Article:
I was taught that the Pilgrims were the first American colonists who arrived at Plymouth Rock in 1620. Pfft! The first colonists arrived in America waaaay before that. Be prepared. This is not the warm and fuzzy story we learned in school.
In 1587, John White set sail to Roanoke Island, North Carolina and became the governor of the first colony. After struggling for several months, he left his wife, daughter and infant granddaughter and sailed back to England for supplies. A major war broke out between Spain and England and he couldn’t wrangle a ship. He waited three long years. When he returned to his family and the 112 other colonists, they had disappeared without a trace. His crew could not find any sign that they had ever existed. They did find a wooden post carved with the name “Croatoan.”
Historian’s theories include being killed by Native Americans or taken to another island, Spanish executions, or they may have moved inland and were accepted into a friendly tribe. When we took the tour several years ago, our guide mentioned, “It could have been an alien abduction.” Who knows?
King James organized The London Company to find gold, a new shortcut to the Orient or south seas, and those vanished colonists. In 1606, they set sail for Virginia. They were ill-prepared for the harsh winters, hot summers and insects. Of the original 104, only 38 survived at the Jamestown Fort.
Captain John Smith wrote that he found paradise, but scientists believe they arrived during a drought resulting in famine which continued for the next 15 years. He bolted back to England in the fall of 1609. That winter is known as ‘starving time’ for Jamestown. Hundreds of colonists died. A few survived by the mercy of the Powhatan Native Americans who provided food.
In the first 15 years, 10,000 settlers arrived in Jamestown. Only 20% survived.
The novelty of being the first in a New World attracted many of the well-to-do who’d never raised a finger to take care of themselves. They had a staff which did all the work in the household including meal preparation, stoking furnaces, the wash, and cleaning. They bought whatever they needed. I bet they were shocked when they arrived assuming someone else would hunt and fish, build shelters and plant seed. Instead of working, they starved to death.
In the summer of 2012, archaeologists made a discovery buried during those first years of starvation in a Jamestown cellar. A human skeleton was found underneath a pile of trash and animal bones. They reconstructed her face and called her Jane. Their findings may prove that some of the early settlers resorted to cannibalism including one that was later executed for eating his pregnant wife. According to the article, they had been rumored to eat about anything to survive including shoe leather.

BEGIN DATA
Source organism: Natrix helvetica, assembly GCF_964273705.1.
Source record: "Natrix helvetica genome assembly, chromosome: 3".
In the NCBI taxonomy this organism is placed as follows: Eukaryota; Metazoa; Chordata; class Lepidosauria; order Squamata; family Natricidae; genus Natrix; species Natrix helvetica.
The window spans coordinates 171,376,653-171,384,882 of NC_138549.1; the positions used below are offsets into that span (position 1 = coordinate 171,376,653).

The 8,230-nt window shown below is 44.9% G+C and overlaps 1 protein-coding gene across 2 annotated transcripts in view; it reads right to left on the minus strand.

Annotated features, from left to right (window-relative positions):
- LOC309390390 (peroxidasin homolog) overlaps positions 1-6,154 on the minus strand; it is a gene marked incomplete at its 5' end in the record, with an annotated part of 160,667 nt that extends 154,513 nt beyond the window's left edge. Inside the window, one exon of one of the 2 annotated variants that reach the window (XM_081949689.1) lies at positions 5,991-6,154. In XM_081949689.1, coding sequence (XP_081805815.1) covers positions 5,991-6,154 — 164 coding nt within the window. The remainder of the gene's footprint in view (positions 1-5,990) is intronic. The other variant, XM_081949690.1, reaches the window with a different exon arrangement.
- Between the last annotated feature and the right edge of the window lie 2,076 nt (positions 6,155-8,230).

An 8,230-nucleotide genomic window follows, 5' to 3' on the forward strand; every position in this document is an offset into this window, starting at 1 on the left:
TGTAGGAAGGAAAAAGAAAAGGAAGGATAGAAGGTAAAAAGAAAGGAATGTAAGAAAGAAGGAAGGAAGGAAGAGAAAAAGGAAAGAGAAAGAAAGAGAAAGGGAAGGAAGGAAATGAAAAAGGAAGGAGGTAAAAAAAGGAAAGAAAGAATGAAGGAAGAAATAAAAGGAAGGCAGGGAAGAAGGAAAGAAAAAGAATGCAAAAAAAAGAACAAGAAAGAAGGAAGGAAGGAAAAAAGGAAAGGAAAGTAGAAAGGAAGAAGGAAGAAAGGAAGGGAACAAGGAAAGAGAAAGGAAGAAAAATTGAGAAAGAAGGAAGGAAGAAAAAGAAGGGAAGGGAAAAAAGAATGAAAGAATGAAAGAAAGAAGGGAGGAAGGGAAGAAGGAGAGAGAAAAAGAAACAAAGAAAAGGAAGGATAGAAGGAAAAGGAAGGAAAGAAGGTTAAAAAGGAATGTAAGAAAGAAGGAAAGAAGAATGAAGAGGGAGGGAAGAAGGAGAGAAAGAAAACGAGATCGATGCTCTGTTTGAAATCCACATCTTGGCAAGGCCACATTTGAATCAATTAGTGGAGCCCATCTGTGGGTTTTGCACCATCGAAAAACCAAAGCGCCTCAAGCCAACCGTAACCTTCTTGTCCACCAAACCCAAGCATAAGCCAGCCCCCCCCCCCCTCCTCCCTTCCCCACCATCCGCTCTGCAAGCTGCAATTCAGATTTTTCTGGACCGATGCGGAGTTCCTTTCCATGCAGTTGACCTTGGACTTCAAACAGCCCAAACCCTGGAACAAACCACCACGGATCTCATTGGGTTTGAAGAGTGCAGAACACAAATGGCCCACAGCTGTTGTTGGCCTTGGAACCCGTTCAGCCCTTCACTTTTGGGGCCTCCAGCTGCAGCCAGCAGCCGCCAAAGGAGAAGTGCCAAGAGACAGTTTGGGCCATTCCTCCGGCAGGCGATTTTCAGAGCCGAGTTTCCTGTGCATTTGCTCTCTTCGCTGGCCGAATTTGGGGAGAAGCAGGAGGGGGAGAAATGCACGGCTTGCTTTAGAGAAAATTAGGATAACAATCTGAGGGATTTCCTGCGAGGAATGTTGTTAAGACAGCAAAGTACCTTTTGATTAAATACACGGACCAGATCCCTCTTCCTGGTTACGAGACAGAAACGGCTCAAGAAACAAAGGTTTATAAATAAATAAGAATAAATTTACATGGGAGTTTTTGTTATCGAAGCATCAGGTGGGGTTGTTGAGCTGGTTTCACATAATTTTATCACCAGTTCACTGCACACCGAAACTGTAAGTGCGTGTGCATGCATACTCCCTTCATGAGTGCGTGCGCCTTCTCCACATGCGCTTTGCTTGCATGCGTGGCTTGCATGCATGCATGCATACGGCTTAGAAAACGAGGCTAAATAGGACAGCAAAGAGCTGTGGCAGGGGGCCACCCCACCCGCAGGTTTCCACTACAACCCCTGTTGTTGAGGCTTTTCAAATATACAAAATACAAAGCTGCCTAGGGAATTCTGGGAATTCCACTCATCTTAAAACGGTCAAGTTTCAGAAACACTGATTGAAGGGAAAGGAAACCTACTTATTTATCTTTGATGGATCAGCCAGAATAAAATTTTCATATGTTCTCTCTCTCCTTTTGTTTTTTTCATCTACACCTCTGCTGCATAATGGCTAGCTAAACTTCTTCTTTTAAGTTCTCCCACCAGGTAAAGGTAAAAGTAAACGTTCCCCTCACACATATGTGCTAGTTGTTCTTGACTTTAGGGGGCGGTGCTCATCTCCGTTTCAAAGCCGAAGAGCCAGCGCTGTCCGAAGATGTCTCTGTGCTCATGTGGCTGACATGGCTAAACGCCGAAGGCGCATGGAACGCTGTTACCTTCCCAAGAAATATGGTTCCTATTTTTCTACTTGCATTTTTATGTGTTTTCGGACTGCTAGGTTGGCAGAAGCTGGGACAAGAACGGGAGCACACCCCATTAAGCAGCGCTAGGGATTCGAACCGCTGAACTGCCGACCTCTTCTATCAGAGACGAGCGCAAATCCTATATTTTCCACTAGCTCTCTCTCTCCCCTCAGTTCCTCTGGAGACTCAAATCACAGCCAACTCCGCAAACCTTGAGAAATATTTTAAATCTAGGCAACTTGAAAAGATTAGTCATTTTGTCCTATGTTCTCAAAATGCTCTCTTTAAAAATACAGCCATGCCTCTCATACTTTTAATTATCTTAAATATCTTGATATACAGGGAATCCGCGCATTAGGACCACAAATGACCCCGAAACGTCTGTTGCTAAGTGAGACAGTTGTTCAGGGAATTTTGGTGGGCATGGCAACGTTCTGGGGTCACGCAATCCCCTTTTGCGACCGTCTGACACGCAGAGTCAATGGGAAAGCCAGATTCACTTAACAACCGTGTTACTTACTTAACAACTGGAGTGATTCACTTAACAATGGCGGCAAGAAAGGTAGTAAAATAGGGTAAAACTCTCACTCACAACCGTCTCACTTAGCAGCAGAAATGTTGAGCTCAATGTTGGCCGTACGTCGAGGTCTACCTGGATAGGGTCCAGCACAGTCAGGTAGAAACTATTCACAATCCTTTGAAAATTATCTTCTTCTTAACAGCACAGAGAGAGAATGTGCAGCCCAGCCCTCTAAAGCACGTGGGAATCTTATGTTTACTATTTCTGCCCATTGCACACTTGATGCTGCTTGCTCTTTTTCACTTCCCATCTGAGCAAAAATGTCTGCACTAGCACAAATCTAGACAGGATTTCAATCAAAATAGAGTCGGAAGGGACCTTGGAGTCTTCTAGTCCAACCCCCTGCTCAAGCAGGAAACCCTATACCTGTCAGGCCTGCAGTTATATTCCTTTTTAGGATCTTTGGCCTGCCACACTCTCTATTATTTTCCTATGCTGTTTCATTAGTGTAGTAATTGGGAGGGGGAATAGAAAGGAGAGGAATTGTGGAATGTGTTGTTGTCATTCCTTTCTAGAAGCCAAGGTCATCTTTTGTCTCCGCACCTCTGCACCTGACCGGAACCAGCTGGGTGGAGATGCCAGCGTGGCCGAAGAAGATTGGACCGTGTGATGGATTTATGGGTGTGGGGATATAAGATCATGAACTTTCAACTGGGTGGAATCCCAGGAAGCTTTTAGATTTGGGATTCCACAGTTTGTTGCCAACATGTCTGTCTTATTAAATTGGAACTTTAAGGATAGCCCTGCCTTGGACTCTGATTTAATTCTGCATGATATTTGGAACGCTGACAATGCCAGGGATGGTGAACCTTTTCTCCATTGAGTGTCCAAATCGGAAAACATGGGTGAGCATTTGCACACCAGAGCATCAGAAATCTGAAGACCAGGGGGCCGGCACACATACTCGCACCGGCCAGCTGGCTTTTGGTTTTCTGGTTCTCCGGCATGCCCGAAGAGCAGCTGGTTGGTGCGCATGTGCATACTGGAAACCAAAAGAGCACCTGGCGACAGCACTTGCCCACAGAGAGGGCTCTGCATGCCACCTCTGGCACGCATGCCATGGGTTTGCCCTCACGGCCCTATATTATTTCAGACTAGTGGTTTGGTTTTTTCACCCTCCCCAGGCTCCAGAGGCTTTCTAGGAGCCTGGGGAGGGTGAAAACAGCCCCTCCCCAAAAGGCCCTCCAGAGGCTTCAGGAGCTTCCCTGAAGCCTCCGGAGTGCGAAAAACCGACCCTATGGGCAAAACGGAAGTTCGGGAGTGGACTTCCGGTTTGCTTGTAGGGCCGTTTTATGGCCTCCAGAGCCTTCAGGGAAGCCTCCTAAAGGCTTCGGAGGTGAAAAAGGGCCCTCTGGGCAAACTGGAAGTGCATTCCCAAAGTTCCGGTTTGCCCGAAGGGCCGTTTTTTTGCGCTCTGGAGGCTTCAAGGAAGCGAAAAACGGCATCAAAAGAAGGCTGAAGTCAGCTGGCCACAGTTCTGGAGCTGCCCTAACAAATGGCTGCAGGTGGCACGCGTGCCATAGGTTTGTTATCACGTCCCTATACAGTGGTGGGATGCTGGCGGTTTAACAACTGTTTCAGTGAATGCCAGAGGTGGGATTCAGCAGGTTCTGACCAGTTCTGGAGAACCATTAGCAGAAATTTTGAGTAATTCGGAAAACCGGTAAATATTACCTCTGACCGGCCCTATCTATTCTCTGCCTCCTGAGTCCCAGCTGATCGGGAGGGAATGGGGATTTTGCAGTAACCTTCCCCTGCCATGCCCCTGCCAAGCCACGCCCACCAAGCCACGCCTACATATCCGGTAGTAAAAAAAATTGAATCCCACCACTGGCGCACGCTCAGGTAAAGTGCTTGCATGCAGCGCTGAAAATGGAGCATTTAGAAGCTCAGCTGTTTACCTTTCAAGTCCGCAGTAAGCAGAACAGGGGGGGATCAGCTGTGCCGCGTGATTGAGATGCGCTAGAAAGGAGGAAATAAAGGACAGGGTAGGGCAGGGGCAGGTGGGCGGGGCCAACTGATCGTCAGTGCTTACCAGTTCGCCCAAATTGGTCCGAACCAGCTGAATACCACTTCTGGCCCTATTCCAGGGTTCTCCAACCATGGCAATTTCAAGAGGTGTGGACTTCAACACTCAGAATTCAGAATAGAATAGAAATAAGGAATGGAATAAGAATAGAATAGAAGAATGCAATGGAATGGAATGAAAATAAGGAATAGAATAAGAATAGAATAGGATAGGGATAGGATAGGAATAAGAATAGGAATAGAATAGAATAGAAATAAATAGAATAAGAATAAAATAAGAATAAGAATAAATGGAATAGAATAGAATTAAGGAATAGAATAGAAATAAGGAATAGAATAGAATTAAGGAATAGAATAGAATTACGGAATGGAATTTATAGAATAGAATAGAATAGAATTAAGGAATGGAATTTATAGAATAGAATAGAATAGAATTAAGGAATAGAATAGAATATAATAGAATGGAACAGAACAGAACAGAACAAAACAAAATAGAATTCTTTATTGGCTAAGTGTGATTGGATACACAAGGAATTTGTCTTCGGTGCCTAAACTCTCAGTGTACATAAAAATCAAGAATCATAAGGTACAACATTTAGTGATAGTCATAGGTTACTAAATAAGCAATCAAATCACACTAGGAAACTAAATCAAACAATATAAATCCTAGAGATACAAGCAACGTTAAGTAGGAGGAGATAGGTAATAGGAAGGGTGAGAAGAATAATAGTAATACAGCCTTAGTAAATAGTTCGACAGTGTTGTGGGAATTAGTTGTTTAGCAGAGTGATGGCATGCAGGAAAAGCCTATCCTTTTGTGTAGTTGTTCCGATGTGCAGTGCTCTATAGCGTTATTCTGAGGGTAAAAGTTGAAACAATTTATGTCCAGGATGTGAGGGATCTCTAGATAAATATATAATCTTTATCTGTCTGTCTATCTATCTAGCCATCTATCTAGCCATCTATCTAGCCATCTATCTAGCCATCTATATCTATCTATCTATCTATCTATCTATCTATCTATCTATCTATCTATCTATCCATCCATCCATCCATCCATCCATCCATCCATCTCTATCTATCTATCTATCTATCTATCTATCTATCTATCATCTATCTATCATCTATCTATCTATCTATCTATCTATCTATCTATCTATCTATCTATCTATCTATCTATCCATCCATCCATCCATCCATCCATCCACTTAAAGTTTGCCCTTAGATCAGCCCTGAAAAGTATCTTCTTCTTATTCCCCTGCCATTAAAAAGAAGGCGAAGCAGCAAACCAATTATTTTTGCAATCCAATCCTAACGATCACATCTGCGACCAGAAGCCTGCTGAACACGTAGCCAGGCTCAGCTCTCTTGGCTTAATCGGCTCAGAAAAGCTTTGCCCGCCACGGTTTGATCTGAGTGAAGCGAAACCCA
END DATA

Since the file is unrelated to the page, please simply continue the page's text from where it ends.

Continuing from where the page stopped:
Reconstructing Jane – AP Photo/Carolyn Kaster
The Pilgrims arrived at Plymouth in 1621 with a great work ethic. They survived and thrived. But according to this article, there are several myths surrounding them.
There is no mention of Plymouth Rock in historical documents. The rock isn’t much to look at and they probably weren’t even aware of the boulder on the beach.
The Pilgrims settled in Holland first and enjoyed freedom from religious persecution. Obviously, they didn’t come to America for that reason. In the article, Robert Tracy McKenzie says they had a hard time finding work and wanted to keep their English culture, traditions, and live alone.
The Pilgrims were not the first to celebrate Thanksgiving. The Native Americans held autumn traditions. Many of the earlier settlers gave thanks. I guess the warm fuzzy idea of the Pilgrims being the ideal immigrants stood out from the other starving colonist’s stories. Shoe leather. Blah!
We think of the Pilgrims as wearing black and never cracking a smile, but they rocked out, drank beer, and had barbecues, played games and wore colorful outfits. Governor Bradford owned colorful hats, a red suit and a purple cloak. Sheesh!
Do you see his purple cape hiding under the documents? The Pilgrims look bored. They’re ready for some beer and a barbecue!
The Pilgrims have always been the symbol of democracy, but in their Compact with King James I, they expressed their loyalty to the sovereignty. McKenzie states they were supposed to settle 200 miles north of Plymouth and disobeyed orders so they wrote the document to show their allegiance and to keep the King off their backs.
So this year when you give thanks, clear the warm fuzz from the room and toast the early colonists of Roanoke and Jamestown. Maybe someday we’ll find those early settler’s DNA in bones discovered on Mars next to a post that says, “Croatoan.”
Did you know these facts about our early settlers?